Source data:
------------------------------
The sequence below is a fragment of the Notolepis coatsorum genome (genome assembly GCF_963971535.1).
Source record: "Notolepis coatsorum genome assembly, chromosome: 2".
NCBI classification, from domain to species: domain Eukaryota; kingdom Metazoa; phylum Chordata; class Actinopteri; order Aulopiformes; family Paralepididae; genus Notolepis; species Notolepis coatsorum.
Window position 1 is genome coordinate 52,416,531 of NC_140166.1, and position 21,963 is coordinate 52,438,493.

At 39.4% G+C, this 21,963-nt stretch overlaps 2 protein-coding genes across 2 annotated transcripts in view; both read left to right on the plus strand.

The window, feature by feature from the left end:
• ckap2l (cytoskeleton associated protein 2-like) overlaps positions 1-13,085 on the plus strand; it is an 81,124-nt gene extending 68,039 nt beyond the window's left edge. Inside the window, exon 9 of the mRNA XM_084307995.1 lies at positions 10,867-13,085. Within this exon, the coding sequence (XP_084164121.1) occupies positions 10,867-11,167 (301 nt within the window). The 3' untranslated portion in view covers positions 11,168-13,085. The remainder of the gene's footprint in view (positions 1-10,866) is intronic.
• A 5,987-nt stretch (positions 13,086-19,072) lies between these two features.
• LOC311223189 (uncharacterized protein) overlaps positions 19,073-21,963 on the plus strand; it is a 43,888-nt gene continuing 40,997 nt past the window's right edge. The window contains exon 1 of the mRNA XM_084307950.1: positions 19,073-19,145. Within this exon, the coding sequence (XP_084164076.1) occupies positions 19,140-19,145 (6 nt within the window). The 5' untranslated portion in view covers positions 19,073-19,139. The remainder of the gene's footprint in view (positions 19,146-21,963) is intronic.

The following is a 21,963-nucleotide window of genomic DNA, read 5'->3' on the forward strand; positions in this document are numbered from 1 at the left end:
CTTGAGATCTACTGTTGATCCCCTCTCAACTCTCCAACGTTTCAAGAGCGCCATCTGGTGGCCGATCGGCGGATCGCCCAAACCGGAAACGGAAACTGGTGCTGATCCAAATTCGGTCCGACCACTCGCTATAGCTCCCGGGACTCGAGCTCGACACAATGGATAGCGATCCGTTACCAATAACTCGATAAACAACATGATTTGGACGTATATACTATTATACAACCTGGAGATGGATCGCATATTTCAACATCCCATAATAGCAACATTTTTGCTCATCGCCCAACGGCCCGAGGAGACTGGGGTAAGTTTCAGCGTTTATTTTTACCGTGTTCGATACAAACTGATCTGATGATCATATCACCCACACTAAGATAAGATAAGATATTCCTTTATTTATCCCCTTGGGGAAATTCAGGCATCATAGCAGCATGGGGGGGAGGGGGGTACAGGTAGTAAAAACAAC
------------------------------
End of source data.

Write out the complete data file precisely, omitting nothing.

The sequence below is a fragment of the Notolepis coatsorum genome (genome assembly GCF_963971535.1).
Source record: "Notolepis coatsorum genome assembly, chromosome: 2".
NCBI classification, from domain to species: domain Eukaryota; kingdom Metazoa; phylum Chordata; class Actinopteri; order Aulopiformes; family Paralepididae; genus Notolepis; species Notolepis coatsorum.
Window position 1 is genome coordinate 52,416,531 of NC_140166.1, and position 21,963 is coordinate 52,438,493.

At 39.4% G+C, this 21,963-nt stretch overlaps 2 protein-coding genes across 2 annotated transcripts in view; both read left to right on the plus strand.

The window, feature by feature from the left end:
• ckap2l (cytoskeleton associated protein 2-like) overlaps positions 1-13,085 on the plus strand; it is an 81,124-nt gene extending 68,039 nt beyond the window's left edge. Inside the window, exon 9 of the mRNA XM_084307995.1 lies at positions 10,867-13,085. Within this exon, the coding sequence (XP_084164121.1) occupies positions 10,867-11,167 (301 nt within the window). The 3' untranslated portion in view covers positions 11,168-13,085. The remainder of the gene's footprint in view (positions 1-10,866) is intronic.
• A 5,987-nt stretch (positions 13,086-19,072) lies between these two features.
• LOC311223189 (uncharacterized protein) overlaps positions 19,073-21,963 on the plus strand; it is a 43,888-nt gene continuing 40,997 nt past the window's right edge. The window contains exon 1 of the mRNA XM_084307950.1: positions 19,073-19,145. Within this exon, the coding sequence (XP_084164076.1) occupies positions 19,140-19,145 (6 nt within the window). The 5' untranslated portion in view covers positions 19,073-19,139. The remainder of the gene's footprint in view (positions 19,146-21,963) is intronic.

The following is a 21,963-nucleotide window of genomic DNA, read 5'->3' on the forward strand; positions in this document are numbered from 1 at the left end:
CTTGAGATCTACTGTTGATCCCCTCTCAACTCTCCAACGTTTCAAGAGCGCCATCTGGTGGCCGATCGGCGGATCGCCCAAACCGGAAACGGAAACTGGTGCTGATCCAAATTCGGTCCGACCACTCGCTATAGCTCCCGGGACTCGAGCTCGACACAATGGATAGCGATCCGTTACCAATAACTCGATAAACAACATGATTTGGACGTATATACTATTATACAACCTGGAGATGGATCGCATATTTCAACATCCCATAATAGCAACATTTTTGCTCATCGCCCAACGGCCCGAGGAGACTGGGGTAAGTTTCAGCGTTTATTTTTACCGTGTTCGATACAAACTGATCTGATGATCATATCACCCACACTAAGATAAGATAAGATATTCCTTTATTTATCCCCTTGGGGAAATTCAGGCATCATAGCAGCATGGGGGGGAGGGGGGTACAGGTAGTAAAAACAAC